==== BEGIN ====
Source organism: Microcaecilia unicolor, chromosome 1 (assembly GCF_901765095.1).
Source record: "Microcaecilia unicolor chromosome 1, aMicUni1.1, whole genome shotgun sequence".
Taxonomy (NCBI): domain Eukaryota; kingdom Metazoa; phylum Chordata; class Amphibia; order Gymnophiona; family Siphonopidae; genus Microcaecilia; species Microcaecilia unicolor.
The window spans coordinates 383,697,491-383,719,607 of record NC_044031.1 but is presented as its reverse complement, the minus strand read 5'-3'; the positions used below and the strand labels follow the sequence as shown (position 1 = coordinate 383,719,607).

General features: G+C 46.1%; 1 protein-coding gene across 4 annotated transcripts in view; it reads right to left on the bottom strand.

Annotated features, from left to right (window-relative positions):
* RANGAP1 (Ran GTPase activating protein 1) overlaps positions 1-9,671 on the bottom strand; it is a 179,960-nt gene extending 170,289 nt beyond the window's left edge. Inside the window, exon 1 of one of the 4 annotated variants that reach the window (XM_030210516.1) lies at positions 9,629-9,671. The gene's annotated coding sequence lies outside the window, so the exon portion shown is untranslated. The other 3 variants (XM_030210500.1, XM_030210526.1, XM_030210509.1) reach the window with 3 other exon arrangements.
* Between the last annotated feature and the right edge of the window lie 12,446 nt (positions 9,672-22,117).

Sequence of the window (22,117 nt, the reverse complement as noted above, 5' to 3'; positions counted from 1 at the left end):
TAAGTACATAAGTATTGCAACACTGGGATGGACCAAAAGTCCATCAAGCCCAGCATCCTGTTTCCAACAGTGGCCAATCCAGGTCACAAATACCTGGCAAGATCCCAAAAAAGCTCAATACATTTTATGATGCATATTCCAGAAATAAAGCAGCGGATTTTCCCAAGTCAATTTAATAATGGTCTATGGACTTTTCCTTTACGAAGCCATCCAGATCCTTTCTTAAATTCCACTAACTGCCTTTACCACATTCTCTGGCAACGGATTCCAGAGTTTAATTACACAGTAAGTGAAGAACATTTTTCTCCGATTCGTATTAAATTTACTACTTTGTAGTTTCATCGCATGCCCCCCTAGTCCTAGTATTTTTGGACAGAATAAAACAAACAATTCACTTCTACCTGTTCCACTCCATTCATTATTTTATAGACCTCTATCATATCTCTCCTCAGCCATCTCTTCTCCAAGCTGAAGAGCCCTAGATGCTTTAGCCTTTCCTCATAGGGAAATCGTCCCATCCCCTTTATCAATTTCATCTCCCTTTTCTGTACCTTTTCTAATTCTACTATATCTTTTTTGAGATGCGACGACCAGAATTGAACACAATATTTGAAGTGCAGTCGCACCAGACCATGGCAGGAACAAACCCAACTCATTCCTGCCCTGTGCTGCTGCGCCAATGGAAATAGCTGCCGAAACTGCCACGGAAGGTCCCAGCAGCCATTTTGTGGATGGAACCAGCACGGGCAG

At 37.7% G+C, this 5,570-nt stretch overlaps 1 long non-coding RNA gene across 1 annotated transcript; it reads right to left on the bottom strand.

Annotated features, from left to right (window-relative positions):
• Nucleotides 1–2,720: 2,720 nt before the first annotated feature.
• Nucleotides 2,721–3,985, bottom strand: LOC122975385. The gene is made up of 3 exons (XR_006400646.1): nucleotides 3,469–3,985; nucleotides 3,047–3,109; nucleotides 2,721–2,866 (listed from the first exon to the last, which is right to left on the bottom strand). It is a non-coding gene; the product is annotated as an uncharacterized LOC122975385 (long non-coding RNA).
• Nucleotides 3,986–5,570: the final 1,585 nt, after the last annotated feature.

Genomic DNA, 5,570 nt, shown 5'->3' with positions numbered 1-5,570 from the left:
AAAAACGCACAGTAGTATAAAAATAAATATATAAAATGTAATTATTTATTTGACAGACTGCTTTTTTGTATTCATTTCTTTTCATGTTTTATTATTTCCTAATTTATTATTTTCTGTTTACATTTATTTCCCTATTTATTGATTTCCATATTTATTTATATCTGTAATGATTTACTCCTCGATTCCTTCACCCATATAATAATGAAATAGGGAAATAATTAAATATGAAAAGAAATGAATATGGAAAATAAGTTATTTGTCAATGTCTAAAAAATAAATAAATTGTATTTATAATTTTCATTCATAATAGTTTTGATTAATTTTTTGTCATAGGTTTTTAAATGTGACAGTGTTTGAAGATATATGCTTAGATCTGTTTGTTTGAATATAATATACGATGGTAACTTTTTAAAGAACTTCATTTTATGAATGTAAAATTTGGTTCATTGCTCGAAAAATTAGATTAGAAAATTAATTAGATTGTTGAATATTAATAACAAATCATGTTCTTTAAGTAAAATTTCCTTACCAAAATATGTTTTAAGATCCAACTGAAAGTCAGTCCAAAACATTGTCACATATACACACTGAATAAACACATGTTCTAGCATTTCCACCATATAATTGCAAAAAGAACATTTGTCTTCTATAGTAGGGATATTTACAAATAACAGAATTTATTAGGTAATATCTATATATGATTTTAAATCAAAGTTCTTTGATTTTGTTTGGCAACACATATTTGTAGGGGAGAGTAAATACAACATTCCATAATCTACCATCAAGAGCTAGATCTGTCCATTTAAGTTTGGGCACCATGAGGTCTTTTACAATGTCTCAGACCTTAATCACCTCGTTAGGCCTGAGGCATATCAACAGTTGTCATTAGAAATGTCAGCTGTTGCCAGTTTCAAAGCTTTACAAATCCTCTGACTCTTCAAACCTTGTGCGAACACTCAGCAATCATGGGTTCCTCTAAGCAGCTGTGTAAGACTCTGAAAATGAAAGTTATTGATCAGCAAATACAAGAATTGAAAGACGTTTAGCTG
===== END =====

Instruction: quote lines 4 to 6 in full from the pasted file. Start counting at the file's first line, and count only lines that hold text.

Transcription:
The window spans coordinates 383,697,491-383,719,607 of record NC_044031.1 but is presented as its reverse complement, the minus strand read 5'-3'; the positions used below and the strand labels follow the sequence as shown (position 1 = coordinate 383,719,607).

General features: G+C 46.1%; 1 protein-coding gene across 4 annotated transcripts in view; it reads right to left on the bottom strand.

Annotated features, from left to right (window-relative positions):